A survival Guide For The Creative Mind

Being a professional artist comes with its fair share of challenges so – through trial and a lot of error – I came up with a basic survival guide on navigating the creative life without going bonkers.

Value yourself

Get a sense of your own value and the value of what you do and can create. When you express yourself authentically, you are unique and that is  priceless.


We’ve all seen those infamous rejection letters received by artists before they became household names. People joke that those execs and decision makers must regret turning them away. But it’s possible that rejection caused those artists to go back, review their work and improve it. So, rather than being the enemy, rejection may be the fuel that makes us better, so embrace it. It can be our friend.

Review your early work

This is a great way to chart your progress. If you look back at your earlier efforts, hopefully, you’ll now see how much you have improved.


Comparing yourself to anyone else is pointless. They are on their own path and have their own luck, rejections and successes to work through. Comparison to others will only welcome resentment and jealousy. Instead, simply aim to be the best version of yourself. 

Chart your progress

One of the biggest pitfalls is listening to that voice of doubt in your head which spews negative feedback. One method that helped me combat this negativity was charting my progress on a spreadsheet. Seriously! Down one side, I had things like exercise, opportunities, income, across the top, the date. Everyday, I graded each area, using a colour code. One glance at the chart reassured me that I was progressing even if the doubts in my mind told me otherwise.

Treat it like business

You are the CEO of a very important company. Your artistry is the product and you are the boss and what boss spends all day on an Instagram, Facebook loop. Furthermore, flair, individuality and fun needn’t be compromised by bringing order, professionalism and process to what you do – in fact it should help create space for you to flourish.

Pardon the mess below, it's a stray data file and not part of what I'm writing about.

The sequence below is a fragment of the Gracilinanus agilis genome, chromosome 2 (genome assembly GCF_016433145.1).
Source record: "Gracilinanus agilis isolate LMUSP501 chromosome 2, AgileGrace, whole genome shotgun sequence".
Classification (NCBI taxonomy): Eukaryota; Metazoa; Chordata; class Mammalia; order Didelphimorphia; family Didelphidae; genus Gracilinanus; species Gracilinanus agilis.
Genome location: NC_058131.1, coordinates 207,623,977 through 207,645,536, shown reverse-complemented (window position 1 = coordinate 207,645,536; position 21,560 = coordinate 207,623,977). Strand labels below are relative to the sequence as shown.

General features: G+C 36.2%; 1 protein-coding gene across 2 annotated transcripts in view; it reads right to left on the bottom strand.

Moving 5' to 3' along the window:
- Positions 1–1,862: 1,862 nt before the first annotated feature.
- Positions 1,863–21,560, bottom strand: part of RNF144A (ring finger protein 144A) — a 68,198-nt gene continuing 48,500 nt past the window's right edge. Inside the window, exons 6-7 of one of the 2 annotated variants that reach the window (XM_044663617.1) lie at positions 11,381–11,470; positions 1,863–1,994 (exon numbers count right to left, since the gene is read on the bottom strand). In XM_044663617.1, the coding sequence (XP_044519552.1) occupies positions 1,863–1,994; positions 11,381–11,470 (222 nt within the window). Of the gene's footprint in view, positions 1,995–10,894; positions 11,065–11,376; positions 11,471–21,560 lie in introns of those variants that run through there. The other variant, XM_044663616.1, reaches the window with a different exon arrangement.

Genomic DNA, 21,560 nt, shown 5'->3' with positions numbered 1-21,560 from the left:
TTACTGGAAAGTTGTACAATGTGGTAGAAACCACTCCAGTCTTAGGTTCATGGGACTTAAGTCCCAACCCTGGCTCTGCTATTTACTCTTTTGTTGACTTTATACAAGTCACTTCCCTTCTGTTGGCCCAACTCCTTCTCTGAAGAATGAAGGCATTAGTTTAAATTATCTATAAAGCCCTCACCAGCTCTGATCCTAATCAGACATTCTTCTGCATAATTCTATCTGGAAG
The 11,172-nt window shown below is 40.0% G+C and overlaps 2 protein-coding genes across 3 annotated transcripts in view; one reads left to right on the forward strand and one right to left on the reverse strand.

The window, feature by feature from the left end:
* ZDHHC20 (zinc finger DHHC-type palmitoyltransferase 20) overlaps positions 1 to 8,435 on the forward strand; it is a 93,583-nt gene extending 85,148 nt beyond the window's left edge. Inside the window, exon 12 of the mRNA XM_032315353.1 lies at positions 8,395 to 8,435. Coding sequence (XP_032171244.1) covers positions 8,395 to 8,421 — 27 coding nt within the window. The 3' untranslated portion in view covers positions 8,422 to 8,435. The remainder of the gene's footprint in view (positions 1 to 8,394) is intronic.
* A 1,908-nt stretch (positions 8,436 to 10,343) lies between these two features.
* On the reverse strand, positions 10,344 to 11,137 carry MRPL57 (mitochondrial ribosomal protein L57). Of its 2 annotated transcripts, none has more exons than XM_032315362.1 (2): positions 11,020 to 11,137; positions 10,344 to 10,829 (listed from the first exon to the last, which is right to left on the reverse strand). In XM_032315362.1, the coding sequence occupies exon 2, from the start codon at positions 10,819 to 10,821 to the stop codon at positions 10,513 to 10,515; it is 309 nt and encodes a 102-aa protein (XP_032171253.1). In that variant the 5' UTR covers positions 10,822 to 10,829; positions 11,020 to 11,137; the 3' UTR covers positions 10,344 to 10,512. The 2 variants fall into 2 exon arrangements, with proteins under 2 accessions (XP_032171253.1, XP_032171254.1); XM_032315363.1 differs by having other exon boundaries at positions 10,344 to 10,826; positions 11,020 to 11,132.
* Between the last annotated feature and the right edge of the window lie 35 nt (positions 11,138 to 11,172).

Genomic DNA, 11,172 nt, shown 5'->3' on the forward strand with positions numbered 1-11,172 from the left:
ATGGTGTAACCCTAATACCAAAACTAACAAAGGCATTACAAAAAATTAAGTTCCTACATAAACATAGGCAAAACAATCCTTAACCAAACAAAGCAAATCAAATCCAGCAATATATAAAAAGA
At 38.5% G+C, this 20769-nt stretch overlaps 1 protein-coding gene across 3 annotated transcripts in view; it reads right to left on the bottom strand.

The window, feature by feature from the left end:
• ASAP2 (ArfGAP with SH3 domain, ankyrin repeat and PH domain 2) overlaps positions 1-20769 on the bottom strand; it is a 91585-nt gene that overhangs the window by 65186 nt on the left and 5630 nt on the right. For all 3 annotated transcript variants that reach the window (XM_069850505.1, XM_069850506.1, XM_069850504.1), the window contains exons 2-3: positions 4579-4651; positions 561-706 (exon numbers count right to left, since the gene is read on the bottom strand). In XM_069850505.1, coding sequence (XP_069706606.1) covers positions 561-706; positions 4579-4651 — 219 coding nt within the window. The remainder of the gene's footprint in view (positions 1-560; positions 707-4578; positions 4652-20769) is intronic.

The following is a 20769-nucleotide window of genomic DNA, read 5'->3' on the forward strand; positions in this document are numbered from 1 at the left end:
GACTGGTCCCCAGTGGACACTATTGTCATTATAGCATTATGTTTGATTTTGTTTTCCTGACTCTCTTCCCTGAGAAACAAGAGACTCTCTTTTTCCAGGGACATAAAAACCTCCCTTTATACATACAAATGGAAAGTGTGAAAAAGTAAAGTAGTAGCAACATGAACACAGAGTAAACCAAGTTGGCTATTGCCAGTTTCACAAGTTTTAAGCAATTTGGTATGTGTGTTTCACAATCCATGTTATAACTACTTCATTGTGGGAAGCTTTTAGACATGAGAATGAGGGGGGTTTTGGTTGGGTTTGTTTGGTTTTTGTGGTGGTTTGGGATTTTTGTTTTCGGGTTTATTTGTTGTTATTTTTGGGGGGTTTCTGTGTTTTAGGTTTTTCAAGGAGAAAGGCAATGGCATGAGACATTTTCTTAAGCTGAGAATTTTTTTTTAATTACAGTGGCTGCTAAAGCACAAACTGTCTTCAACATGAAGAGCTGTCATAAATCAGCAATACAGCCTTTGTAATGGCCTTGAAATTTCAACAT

A successful career won’t fall into your lap without a strong work ethic. Realising your goals requires discipline (I sound like the dance teacher at the start of Fame). We get out what we put in so to craft the career we desire we need to put our heart and soul into it.


Make sure you rest. Even if you love what you do, rest is important. In fact, it’s part of the process. Go for a walk; have a day out or binge watch your fave show. Allow your brain to have space away from your career. This has all kinds of restorative benefits – and the best bit? It allows inspiration in.

Trust your gut

Trust your gut on your choices, on what your next move is, if you need to stop, change lanes, seek help, look for answers, knuckle down or even take a break.

And if you need help learning to distinguish when you’re being steered by your gut or the fearful noises in your brain, seek coaching, therapy, incorporate a daily spiritual practice or perhaps a good podcast on creativity can help (Yes, a shameless plug). All this can provide the space for you to listen to your inner compass. 

Let it go

We chose an artist’s life because we believe it will bring us pleasure so let go and simply do what makes you happy, every day. Do this and as the saying goes, you’ll never work a day in your life.  “But what about my goals?” I hear you say. 

Of course you have dreams, goals and tasks but when our happiness becomes tied to achieving those things it can mean we’re only happy when we’re achieving and that can be a trap. 

Creative Sauce Podcast

Instead, by getting happy, we magnetise the things we desire to us. Remember, the moment we visualise our desires, they’re out there simply waiting for us to call them forth into the material world. How? By using your artist’s survival kit.

Grow, love, flow. And come join the creatives’ convo over @creativesaucepod!

First published May 2014

My debut novel, Asking For A Friend is out now – order from WHSmith, Amazon, Waterstones or support your local bookshop at Bookshop UK

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